Leaving the military for a civilian career is typically a public event in your life and that of your family. Rarely do I hear of veterans keeping this a secret. For most soon-to-be prior military, the public job search starts soon after turning in your separation papers.
In the civilian sector, however, changing jobs comes with tricky nuances and questions, including:
- If I announce my intention to change jobs, will my current employer terminate my employment or pull back my responsibilities, fearing I’m not focused on my work?
- If I don’t let people know that I’m in the job market, they may not consider me when they hear of a great opportunity.
- How can I job hunt in the same industry, in my same community, without appearing disloyal to my current employer?
- What if I start a job search but decide to stay where I am? Will I jeopardize my longevity in my current job?
You’d be right to be concerned about the timing of announcing your intention to move from your current position, under your current employer. Companies consider it an investment to hire and grow their employees, and look for people who are loyal, focused and committed to doing their work to their best capacity in return. If you indicated you’re thinking of quitting, it’s possible — maybe even likely — that your employer would begin to make other plans to fill your job and could escort you out early.
But at the same time, if you fail to let your network know you have other intentions, you could miss out on a great opportunity that crosses their desk. So how does the timing really work?
In deciding when to let your network know about a career or job change, consider:
- Why are you leaving?
If you’ll be leaving your job because you aren’t happy or fulfilled, be sure you’re clear on what it will take in the next position to give you gratification. You could end up repeating the same mistake if you don’t choose wisely. Then, as you inform your network of your plans, be clear about what you’re looking for so they can help you.
Similarly, if you’re leaving because you want an increase in pay and compensation, consider whether your current employer can meet your needs and expectations and if that’s a good option for you. You might be inclined to stay where you are but believe they won’t increase your pay or give you additional responsibilities. In this case, discuss with your employer before letting your network know, to avoid seeming conflicted.
If you’re leaving because your life has changed (for example, your family is moving to another city) then that may truly necessitate a job change. If your plans to move are set, for instance, and your current employer isn’t offering the option to work virtually, then begin marketing in your new community as early as possible.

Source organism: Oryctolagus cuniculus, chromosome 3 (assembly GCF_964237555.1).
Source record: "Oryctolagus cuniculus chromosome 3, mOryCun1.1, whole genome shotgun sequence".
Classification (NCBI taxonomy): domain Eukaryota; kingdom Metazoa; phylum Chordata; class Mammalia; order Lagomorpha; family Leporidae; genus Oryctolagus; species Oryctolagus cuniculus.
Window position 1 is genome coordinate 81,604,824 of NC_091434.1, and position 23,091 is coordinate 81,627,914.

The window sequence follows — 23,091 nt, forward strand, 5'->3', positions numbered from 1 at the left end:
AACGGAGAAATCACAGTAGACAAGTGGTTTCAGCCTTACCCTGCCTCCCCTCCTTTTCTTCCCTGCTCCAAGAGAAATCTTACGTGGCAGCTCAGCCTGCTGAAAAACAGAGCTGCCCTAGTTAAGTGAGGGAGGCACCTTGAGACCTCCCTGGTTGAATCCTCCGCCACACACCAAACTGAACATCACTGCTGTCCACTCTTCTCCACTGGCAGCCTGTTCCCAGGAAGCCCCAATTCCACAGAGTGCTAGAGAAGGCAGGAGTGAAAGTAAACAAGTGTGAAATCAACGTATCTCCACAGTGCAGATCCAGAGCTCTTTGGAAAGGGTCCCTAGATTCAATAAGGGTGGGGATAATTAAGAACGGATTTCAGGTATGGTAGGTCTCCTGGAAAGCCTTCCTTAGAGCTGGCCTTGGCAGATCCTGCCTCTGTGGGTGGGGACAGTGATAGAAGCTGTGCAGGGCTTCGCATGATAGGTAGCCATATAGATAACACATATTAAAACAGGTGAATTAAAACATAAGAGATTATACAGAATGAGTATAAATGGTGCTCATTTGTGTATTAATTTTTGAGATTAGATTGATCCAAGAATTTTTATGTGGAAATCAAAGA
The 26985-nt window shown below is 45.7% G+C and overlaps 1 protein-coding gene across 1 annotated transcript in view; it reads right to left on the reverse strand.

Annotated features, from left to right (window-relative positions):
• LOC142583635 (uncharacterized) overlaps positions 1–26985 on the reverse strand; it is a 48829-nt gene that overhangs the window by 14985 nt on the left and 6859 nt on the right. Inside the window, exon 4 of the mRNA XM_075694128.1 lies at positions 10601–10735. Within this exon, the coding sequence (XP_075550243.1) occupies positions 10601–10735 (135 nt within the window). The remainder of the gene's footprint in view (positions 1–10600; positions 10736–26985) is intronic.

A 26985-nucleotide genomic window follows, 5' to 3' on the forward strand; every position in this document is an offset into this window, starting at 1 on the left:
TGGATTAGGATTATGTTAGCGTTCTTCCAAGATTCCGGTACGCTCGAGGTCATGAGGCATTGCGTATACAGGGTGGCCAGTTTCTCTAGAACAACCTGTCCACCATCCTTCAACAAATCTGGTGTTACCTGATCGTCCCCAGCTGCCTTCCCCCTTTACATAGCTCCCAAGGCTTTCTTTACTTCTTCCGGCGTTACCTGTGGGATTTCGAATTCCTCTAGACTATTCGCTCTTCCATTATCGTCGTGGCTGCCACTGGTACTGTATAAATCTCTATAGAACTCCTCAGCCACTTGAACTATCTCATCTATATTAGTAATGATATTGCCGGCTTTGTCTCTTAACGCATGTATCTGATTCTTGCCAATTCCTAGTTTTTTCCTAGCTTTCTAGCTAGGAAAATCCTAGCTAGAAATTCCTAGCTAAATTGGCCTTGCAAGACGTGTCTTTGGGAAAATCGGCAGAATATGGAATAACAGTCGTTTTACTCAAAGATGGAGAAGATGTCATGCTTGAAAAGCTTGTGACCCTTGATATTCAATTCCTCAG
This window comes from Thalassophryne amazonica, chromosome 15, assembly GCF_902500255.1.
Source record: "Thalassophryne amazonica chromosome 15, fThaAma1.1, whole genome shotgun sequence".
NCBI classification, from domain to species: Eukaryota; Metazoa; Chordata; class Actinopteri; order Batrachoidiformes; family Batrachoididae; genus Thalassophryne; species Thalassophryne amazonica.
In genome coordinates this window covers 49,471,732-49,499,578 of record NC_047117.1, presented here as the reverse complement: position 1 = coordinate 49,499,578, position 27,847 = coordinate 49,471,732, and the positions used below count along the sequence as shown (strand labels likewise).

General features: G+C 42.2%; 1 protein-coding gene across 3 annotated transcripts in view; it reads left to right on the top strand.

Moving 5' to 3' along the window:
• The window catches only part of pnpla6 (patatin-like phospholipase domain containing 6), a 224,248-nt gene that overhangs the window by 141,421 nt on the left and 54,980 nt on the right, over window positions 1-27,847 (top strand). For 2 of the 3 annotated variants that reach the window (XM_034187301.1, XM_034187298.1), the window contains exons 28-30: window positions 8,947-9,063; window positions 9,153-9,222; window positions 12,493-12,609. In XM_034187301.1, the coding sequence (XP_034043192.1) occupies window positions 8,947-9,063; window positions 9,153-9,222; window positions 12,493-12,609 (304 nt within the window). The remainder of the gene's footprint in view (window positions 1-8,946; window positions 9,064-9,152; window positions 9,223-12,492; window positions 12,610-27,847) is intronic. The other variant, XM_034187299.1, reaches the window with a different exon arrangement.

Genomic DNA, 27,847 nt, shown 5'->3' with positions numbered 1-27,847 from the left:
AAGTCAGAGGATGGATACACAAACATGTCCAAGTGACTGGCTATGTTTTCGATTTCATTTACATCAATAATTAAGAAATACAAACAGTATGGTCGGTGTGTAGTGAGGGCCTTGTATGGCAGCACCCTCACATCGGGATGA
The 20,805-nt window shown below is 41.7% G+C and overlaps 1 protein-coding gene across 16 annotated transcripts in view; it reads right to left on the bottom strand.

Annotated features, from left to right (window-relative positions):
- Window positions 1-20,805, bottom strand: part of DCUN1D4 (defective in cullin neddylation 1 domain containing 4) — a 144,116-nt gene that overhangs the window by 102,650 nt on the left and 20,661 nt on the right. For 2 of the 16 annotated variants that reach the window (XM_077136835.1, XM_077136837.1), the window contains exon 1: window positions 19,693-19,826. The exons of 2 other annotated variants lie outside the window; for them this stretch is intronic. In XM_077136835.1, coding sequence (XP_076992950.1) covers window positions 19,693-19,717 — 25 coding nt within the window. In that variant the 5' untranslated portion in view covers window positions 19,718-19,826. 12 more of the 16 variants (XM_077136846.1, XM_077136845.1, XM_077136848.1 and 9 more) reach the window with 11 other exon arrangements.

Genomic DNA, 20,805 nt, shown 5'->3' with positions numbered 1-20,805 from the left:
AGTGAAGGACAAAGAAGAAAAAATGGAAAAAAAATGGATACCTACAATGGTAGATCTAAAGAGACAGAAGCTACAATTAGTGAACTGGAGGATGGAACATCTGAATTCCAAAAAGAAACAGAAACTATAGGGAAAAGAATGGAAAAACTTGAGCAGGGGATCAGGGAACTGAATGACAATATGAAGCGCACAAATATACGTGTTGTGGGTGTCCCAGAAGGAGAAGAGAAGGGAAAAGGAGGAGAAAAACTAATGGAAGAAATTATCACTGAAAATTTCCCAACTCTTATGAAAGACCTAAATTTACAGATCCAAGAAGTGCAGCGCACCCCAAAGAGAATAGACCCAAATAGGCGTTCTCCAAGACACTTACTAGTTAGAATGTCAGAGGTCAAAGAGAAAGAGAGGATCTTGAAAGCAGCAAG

In this case, alerting your employer early might be prudent, as they will recognize the necessity of your move and not take it personally (that you’re not happy with them).
- What is your timing?
Are you fed up and ready to move tomorrow? Are you thinking you’d like a new job by Christmas? Your timing may dictate when and how you announce your intentions to your employer and network (online and in person). Remember, once you make it known that you are interested in a new position, you open up the possibility that your employer will hasten your departure.
Some employers will escort you out the same day you give notice, returning your personal effects later, because of a fear you’ll take valuable company information with you or will alert clients who might become uncomfortable.
- Are you ready for your next role?
Will you need additional training or certification before you can assume your next role? Does it make sense to attend night school to get the training or will you quit, attend school and then resume working? If you’ll be taking a financial pay cut to advance in a new industry, will you need time to adjust your family budget and spending? Sync your announcement with your personal, professional, financial and family needs and goals to ensure you have time to prepare and launch a job search.
Empower your network to help you find the next position by timing your announcement correctly. If you announce too late, you risk missing opportunities. Announce too early, and you could exhaust your network as you repeatedly contact them for support, leads and coaching.
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